Fiscal prudence exacts its own cost Management praised but services missed THE SCHMOKE YEARS

August 11, 1991|By Martin C. Evans

Since Kurt L. Schmoke has been mayor, there are fewer xTC police officers to chase Baltimore's criminals, fewer library employees to hand out books, fewer parks employees to supervise children and fewer sanitation workers to clean the streets.

But far from being embarrassed about the shrinkage of the government he heads, Mr. Schmoke points to it as a sign of

prudent fiscal management every chance he gets.

It is known as downsizing, and, Mr. Schmoke says, "What that has meant to the citizens has been a well-managed city -- particularly compared to other cities -- and has allowed us to maintain our bond rating and to retain services at a time when other cities are abandoning those services."

For example, the mayor says downsizing has enabled him to focus on priorities he considers essential -- such as education, where he increased the ratio of teachers to children in the first and second grades and doubled the number of music and art teachers in elementary schools.

But the pressure to save money has forced agency chiefs to chose whether to cut one program to spare another, and it is there that the mayor's critics say downsizing has made useless skeletons of agencies that once were providers of service. For example:

* Members of the City Council, whose job it has become to prod city workers to fix potholes, clean trash-strewn lots or board up vacant buildings, say agency chiefs who once responded quickly to such calls now throw up their hands in despair, blaming manpower shortages.

* The Department of Recreation and Parks -- which for years has saved money by deferring maintenance -- has so far this summer had several recreation centers rendered virtually unusable because of broken air conditioning.

* Community leaders say the reduction in the street-cleaning forces has left even major streets in Baltimore looking shabby.

"We haven't had our streets cleaned in a couple of months," said Clay A. McDonald, 77, a retired steel worker who lives on Ravenwood Avenue in Northeast Baltimore. "I've never seen the weeds and trees so high since I've been living here."

But much as the reduction of city government has brought criticism on Main Street, it has gone over well on Wall Street, where the safety of the bonds issued by Baltimore and thousands of other municipalities around the country are rated.

A high bond rating lowers a municipality's cost of borrowing money, indirectly saving its taxpayers perhaps millions of dollars in interest payments.

Cathy S. Krust, an analyst for Moody's Investors Services, says that Baltimore's general obligation bonds continue to be rated A-1 -- or above average -- as they have been since 1976.

At Standard & Poor's Corp., which also rates the city's bonds above average, ratings officer Diane P. Brosen said, "They took action early in the financial planning. . . . They didn't wait until problems actually materialized."

From virtually the day he took office in December 1987, Mr. Schmoke made the downsizing of city government a top priority.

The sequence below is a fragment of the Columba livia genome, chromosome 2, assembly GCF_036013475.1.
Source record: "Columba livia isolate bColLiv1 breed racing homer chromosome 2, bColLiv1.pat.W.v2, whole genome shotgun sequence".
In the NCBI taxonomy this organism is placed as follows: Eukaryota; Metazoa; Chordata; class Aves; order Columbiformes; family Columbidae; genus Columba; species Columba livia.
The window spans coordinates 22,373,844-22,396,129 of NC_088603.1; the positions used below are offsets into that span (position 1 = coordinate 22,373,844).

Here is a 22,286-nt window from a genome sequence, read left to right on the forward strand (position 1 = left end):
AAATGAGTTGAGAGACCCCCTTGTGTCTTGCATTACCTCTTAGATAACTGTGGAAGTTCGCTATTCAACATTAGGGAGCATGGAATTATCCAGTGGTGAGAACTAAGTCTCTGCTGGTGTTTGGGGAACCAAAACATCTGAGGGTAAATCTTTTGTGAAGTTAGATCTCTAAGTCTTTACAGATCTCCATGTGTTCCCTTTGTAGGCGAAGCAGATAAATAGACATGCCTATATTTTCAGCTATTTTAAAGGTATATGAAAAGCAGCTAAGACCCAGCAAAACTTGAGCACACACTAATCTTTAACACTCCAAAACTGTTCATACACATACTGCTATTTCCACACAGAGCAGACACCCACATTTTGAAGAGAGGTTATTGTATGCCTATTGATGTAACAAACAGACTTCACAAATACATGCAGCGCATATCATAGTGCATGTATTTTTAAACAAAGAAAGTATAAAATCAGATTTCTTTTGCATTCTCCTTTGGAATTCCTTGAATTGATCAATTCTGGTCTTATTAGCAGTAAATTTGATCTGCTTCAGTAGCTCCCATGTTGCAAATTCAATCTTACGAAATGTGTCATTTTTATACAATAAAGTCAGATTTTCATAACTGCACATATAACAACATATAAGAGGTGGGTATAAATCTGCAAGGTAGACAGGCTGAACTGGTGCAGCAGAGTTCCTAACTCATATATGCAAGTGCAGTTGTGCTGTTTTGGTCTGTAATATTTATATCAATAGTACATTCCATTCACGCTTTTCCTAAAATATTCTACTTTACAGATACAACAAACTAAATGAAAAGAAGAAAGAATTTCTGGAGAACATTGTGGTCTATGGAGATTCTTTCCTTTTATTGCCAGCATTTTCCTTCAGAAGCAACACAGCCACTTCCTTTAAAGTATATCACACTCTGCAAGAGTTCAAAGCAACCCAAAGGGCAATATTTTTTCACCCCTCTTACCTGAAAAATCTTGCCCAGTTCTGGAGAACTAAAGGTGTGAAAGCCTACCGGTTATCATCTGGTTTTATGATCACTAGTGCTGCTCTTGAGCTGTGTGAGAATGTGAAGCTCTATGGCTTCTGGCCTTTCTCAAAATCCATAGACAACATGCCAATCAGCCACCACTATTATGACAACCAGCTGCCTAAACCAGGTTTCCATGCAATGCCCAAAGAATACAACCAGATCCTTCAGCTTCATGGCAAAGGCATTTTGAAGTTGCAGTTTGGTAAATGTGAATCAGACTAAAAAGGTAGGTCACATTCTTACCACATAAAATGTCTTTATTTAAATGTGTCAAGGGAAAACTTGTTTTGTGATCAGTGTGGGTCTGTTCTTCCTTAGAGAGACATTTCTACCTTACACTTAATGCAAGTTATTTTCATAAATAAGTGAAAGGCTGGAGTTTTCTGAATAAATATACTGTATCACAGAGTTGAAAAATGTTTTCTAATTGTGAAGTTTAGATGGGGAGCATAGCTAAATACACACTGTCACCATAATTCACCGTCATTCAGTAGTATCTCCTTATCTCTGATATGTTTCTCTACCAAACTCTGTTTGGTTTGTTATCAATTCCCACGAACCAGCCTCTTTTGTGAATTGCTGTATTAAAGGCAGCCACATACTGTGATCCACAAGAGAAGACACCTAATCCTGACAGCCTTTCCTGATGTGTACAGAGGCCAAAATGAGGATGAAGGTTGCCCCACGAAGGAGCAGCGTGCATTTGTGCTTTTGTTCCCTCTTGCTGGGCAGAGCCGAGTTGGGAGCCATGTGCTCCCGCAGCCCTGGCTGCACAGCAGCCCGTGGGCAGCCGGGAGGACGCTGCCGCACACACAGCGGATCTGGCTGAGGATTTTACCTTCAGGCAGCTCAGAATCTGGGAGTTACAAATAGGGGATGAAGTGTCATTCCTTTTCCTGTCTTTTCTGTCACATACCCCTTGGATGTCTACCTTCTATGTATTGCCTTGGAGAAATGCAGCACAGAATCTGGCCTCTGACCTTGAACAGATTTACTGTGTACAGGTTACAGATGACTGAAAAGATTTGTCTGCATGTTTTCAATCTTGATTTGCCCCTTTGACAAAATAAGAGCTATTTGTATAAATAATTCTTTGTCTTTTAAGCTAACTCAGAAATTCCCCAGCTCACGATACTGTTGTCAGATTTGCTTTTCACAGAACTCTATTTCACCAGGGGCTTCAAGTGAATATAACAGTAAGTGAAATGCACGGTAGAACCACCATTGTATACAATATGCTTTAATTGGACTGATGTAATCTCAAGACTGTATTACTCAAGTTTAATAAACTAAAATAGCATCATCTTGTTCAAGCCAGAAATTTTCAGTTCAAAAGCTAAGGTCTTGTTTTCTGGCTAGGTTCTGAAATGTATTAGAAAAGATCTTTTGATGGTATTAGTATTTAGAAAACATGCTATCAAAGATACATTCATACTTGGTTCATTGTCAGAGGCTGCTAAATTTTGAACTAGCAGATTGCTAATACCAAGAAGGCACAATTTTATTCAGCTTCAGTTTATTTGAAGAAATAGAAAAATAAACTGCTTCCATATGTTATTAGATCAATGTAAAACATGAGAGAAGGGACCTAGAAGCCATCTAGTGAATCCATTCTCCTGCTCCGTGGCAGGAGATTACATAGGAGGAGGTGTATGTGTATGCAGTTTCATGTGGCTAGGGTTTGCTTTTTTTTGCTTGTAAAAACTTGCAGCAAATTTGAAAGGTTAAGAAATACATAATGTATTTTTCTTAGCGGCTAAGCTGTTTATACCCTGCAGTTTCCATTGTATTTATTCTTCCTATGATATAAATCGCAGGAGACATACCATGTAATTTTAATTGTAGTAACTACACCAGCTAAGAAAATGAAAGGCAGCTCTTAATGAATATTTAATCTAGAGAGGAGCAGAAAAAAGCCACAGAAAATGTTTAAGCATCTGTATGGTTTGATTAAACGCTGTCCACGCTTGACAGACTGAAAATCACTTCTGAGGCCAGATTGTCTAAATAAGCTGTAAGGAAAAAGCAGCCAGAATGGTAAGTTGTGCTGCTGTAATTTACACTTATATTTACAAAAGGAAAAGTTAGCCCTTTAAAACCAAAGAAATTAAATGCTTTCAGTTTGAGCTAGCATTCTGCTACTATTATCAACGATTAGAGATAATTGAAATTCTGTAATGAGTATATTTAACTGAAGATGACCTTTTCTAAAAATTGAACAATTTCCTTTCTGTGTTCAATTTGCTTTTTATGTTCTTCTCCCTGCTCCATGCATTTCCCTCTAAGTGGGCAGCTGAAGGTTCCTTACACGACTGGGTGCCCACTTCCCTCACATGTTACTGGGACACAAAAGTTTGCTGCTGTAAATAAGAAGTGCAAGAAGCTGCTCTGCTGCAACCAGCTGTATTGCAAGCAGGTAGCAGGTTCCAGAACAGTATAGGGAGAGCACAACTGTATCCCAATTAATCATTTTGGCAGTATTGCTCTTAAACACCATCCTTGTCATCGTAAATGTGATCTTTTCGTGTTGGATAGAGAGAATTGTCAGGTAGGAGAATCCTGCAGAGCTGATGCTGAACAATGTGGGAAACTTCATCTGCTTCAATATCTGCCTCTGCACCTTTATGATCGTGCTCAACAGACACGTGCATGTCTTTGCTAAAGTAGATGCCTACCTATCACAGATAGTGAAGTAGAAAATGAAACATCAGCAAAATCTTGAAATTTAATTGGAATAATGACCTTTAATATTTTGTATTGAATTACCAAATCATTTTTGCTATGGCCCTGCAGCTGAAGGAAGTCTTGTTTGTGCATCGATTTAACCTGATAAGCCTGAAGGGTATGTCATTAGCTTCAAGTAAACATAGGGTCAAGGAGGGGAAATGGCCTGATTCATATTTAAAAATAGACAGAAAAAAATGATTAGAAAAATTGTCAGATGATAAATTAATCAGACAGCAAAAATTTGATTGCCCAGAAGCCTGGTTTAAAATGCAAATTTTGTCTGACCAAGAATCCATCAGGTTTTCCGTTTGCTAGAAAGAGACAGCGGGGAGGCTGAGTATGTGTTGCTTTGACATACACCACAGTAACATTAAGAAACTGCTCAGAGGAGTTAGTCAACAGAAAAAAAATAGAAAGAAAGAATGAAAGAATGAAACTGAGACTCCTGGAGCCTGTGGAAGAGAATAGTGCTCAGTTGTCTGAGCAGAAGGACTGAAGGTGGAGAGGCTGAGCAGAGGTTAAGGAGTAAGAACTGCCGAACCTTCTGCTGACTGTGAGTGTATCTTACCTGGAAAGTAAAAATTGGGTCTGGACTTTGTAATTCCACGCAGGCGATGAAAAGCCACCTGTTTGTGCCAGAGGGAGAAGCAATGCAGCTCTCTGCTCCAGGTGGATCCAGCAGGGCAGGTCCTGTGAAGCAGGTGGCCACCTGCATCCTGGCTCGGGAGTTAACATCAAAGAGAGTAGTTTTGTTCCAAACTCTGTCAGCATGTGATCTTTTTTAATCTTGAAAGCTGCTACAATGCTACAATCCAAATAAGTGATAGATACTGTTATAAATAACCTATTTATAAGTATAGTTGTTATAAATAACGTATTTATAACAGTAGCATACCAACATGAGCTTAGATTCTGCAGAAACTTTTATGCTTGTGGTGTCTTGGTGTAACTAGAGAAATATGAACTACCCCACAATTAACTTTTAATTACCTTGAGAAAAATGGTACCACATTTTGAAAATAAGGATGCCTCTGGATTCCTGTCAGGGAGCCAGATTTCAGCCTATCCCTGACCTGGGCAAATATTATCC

Successive years of Reagan-era reductions in federal aid to the cities -- including the total elimination in 1987 of federal revenue-sharing that had been as high as $23.9 million in 1983 -- already had begun to bite, and would bite harder.

The city payroll was placing an ever-greater burden on taxpayers even as Baltimore's population was shrinking. And, Mr. Schmoke reasoned, with the national economy having posted successive years of expansion, the inevitable downturn could plunge the city into the kind of fiscal crisis now afflicting New York, Philadelphia and Bridgeport, Conn.

"We had to adjust to [those] factors when I came into office," said Mr. Schmoke, who through a combination of hiring freezes, incentives for early retirement and a small number of outright layoffs -- in addition to the state takeover of the City Jail and the Community College of Baltimore -- has cut more than 2,700 budgeted positions from the payroll.

Mr. Schmoke says that in reducing the size of government, he has managed to avoid its greatest risk -- a precipitous decline in services that would make the city a worse place to live.

Now, he says, even further cuts may be on the way. For example, the city is considering reorganization plans for the police and fire departments -- agencies that have traditionally been sacrosanct.

He also said he is determined to eliminate four day-care centers from the city budget, perhaps by finding someone else to assume their costs.

And more people who call City Hall are getting a recording instead of a person. Some 380 voice-mail telephone lines handle calls that a year ago were answered by a human voice, with more lines being scheduled for hookup in the coming year.

"But we're getting to the point where we're getting into muscle and not just fat," Mr. Schmoke said.

Still, some Baltimoreans contend that the mayor has not gone far or fast enough and that city government should be cut even more.

David B. Rudow of the Baltimore City Homeowners Coalition for Fair Property Taxes said the city could adopt any of a range of lower-cost options, such as using smaller, more fuel-efficient police cars or turning over trash collection to private haulers.

"Yes, there are fewer people working for the city, there is a moderate downsizing taking place, but it's nothing near what needs to be done," Mr. Rudow said.

"I think the magnitude of the change and the speed with which the change is taking place are both inadequate," he said.

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